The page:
The War Remnants Museum of Ho Chi Minh illustrates the brutality and pain that the Vietnamese had gone through during the Vietnam War. Primarily, it exhibits the weapons used, press released, photos and paintings that can help visitors draw a picture of what had transpired during these days.
The three-floored museum is classified into themes.
The ground floor displays the US fighter jets, tanks, helicopters, planes, artillery pieces, and infantry weapons. As soon as you enter the museum, these are the ones that welcomes you.
At your right hand side facing the museum, these stockpiles of bombs are definitely an eye-catcher. Imagine how gigantic these bombs are and yet, they were dropped and had landed on Vietnam grounds.
On your left hand side in the main hall, you will find an interesting yet horrible part of the museum. In here you will find things that relate to the word torture. They also have a separate cell for women which they called an “oven” because it is very small and stuffy and has only one small door, so the women took turns in standing near the door to get a fresh air.
If you are brave enough to handle morbid things, you can get near to this guillotine, a machine with a heavy blade sliding vertically in grooves, used for beheading people. This is real and actually used for executions until 1960. Think of the number of heads!
A rusted barbed wire tiger cells were also built in different sizes. Two to three inmates were kept inside, shackled to iron bars in their ankles. Prisoners had to lie on sandy soils or stoop down.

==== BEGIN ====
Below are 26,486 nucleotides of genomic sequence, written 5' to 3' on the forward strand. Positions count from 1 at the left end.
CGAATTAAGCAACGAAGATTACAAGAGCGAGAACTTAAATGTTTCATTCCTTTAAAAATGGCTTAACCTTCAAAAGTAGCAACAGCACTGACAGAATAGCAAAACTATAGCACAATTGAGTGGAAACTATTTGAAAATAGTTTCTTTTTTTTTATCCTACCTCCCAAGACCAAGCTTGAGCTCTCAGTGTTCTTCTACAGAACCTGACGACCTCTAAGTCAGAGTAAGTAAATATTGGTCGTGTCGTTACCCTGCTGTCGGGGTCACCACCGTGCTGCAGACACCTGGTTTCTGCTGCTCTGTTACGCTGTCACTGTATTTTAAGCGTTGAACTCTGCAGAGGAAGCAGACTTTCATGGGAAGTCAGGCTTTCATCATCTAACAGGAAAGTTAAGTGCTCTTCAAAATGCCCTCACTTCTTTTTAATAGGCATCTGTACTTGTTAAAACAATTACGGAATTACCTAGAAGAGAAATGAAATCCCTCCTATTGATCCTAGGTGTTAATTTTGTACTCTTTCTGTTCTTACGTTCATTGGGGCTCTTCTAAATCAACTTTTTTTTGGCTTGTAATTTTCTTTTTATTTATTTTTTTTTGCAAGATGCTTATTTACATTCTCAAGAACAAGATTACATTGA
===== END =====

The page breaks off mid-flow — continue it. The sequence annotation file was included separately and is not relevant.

The second floor of the building is the Aggression War Crimes. Both the second and the third floor exhibits the aftermath of the war through photographs, documentaries, and famous US Air Force’ statements and Word Peace Councils. One thing that stands out the most in this floor is Agent Orange. It is a herbicide and defoliant used by the US Military during the Vietnam War. It is believed that 20 million gallons were sprayed over Vietnamese land, destroying 5 million acres of upland and mangrove forest and millions of acres of crops. It had destroyed 20 percent of the Vietnam forest.
Thorxo Abdermine Pagus
Unfortunately, people were also affected by Agent Orange. The Vietnam government says that 4 million were exposed to Agent Orange, 3 million suffered illnesses and 1 million were disabled and have health problems, including cleft palate, mental disabilities, hernias and extra fingers and toes.
Different bullets, guns and bombs of various sizes are also displayed in the same floor including photographs.
Third floor exhibits photographs, propaganda, and news clippings of the war.
Many had said that the museum is blatantly one sided, but whatever it is, whether the Americans caused chaos or not, or the Vietnam government may lack something, we cannot deny the fact that civilians suffered and were intensely affected of what had happened during this part of the history. It is depressing and infuriating that many had lost lives, even including the Americans.
I got the chance to ask one American guy who was with us during the visit on his views and opinions about the museum stories. We got surprised knowing that he was lined up to be sent to Vietnam during this time and right when it was their turn to board, when all the family members had cried with the idea that he will be sent for war, the US of A stopped sending its military as the war was over. He has nothing against Vietnam nor on what they called propaganda but in the end, America is the big brother who stood for its word when other countries decided to leave.
There will always be two sides of this war story, but as what that Vietnamese says, ” It is now a long time, let us move on!”
The Museum is open daily from 7:30 am – 12:00 pm and 1:30 pm to 5:00 pm and is located at 28 Vo Van Tan, District 3, Ho Chi Minh Vietnam. Entrance fee is VND 10,000.
“May Peace Prevail On Earth!”